Fig. 8 was taken with a screen dyed with brilliant yellow, 1 in 1,000. It required an exposure of about six times the normal, and, as will be seen, approaches very nearly to what is desired, but the yellow is a shade too bright—it is in fact over-corrected. A number of experiments were made to bring all four tints equal, but at first without much success. Either the blue or the yellow predominated, or if they were level the green was too dark. At last a screen made up of one sheet of gelatine dyed in naphthol yellow i in 5,000, and another dyed in brilliant yellow also 1 in 5,000, was used with the result seen in Fig. 1. The exposure was as nearly as possible three times the normal. In making screens for use with red sensitive plates it will probably be found that full correction for the red is accompanied by over-correction for the yellow. This may be adjusted by adding a third film stained with methyl violet 1 in 5,000. Such a combination is very much darker visually, and is of a deep citron colour, but photographically its cuts off very little more light, and in practice little if any additional exposure will be required.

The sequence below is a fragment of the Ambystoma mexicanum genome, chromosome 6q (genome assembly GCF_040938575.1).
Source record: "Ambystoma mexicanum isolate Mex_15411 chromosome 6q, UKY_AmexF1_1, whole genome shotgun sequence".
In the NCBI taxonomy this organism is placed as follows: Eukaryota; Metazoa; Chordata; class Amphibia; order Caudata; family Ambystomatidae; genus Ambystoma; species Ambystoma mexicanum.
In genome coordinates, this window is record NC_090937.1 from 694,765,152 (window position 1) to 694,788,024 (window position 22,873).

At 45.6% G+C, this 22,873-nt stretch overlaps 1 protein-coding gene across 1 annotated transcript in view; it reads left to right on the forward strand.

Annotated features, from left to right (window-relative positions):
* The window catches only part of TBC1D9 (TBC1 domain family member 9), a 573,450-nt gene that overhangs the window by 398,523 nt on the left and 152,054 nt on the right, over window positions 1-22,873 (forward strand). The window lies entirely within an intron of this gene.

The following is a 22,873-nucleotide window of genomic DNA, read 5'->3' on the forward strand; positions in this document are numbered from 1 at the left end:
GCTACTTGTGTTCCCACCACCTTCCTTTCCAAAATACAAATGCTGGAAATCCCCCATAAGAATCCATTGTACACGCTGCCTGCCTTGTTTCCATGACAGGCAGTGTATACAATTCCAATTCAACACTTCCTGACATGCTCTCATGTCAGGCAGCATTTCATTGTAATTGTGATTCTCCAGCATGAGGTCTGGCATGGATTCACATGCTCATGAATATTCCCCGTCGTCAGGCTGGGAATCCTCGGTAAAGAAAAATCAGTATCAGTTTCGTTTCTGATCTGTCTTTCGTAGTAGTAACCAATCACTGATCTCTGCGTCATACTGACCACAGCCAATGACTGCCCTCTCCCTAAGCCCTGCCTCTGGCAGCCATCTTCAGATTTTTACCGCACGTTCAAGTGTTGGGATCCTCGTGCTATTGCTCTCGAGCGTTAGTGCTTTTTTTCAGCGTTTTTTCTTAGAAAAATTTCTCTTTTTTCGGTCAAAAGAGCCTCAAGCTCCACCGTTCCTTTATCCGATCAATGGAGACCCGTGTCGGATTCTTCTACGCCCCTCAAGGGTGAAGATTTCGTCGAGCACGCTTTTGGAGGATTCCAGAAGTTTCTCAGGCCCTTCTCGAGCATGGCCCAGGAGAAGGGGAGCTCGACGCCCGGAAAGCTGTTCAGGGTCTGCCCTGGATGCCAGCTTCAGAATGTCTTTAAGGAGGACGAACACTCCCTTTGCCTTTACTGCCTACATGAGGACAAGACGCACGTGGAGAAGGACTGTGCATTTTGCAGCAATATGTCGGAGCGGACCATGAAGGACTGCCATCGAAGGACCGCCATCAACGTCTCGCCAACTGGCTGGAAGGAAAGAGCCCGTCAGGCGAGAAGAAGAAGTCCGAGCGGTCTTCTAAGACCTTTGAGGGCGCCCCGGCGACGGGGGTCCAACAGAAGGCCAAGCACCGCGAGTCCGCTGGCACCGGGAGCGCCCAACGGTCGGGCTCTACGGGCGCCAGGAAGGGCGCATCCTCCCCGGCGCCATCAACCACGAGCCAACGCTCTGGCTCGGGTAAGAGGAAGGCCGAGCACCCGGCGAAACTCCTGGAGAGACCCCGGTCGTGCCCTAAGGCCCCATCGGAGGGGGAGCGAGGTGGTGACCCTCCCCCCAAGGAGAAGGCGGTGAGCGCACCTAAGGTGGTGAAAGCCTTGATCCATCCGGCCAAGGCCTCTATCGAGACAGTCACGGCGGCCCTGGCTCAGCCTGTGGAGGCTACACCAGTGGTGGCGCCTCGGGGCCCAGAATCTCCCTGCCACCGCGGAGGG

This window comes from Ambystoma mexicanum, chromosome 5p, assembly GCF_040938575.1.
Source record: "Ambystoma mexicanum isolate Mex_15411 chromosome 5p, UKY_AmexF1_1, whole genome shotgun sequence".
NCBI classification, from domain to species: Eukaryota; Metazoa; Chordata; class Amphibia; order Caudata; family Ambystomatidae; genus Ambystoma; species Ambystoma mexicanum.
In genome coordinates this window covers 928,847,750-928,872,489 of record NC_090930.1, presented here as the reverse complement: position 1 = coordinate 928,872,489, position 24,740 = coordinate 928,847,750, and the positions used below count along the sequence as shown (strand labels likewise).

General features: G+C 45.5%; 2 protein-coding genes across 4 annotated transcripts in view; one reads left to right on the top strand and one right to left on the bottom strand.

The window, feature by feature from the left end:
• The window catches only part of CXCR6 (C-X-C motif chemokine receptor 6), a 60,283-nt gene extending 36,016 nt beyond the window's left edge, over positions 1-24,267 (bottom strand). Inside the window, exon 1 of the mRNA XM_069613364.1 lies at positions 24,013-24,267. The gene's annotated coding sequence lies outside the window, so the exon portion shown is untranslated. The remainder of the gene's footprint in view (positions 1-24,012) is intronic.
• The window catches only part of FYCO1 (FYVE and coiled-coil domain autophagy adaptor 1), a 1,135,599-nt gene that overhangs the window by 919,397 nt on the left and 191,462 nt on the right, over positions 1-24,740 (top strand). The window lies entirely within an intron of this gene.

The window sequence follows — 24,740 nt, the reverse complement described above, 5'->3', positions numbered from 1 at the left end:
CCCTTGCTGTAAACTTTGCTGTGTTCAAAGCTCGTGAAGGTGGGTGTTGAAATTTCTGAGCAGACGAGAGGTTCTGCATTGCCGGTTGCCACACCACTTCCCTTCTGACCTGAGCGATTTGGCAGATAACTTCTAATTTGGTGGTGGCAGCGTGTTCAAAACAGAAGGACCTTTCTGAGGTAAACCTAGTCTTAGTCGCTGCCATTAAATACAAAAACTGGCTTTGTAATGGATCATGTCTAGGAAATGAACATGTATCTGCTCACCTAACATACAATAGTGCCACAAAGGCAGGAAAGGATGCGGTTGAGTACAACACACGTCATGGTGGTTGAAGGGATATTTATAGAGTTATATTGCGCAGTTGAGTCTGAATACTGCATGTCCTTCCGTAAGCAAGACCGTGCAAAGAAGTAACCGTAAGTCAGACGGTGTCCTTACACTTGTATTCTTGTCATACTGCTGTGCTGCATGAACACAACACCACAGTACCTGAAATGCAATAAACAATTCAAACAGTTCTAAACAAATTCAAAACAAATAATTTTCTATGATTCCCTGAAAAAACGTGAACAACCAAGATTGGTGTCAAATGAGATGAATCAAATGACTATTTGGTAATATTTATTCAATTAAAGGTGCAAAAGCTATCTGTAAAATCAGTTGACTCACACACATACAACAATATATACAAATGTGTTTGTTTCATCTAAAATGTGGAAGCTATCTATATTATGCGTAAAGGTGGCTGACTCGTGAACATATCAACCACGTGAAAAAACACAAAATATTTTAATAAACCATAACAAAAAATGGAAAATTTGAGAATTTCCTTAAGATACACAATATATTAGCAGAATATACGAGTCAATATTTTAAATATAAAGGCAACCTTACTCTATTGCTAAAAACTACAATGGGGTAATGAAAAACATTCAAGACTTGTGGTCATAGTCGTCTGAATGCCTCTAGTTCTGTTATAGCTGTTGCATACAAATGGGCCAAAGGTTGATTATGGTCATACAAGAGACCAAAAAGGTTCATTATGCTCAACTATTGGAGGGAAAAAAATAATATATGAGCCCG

Aniline dyes cannot always be mixed together, but these I have mentioned may be compounded in any proportions. It is, therefore, quite possible to add the violet to the brilliant yellow and the naphthol yellow in solution, and stain one piece of gelatine, with the advantage of having only one film to cement between the glasses. If, instead of working in the way I have described, anyone prefers to make the screens by pouring the gelatinous solution direct on to one of the glasses, the proportions named will give similar results. Those who do not care to make the colour patches as test objects can, by following the directions given, get results that will at least be much better than those given by bits of yellow glass chosen at random.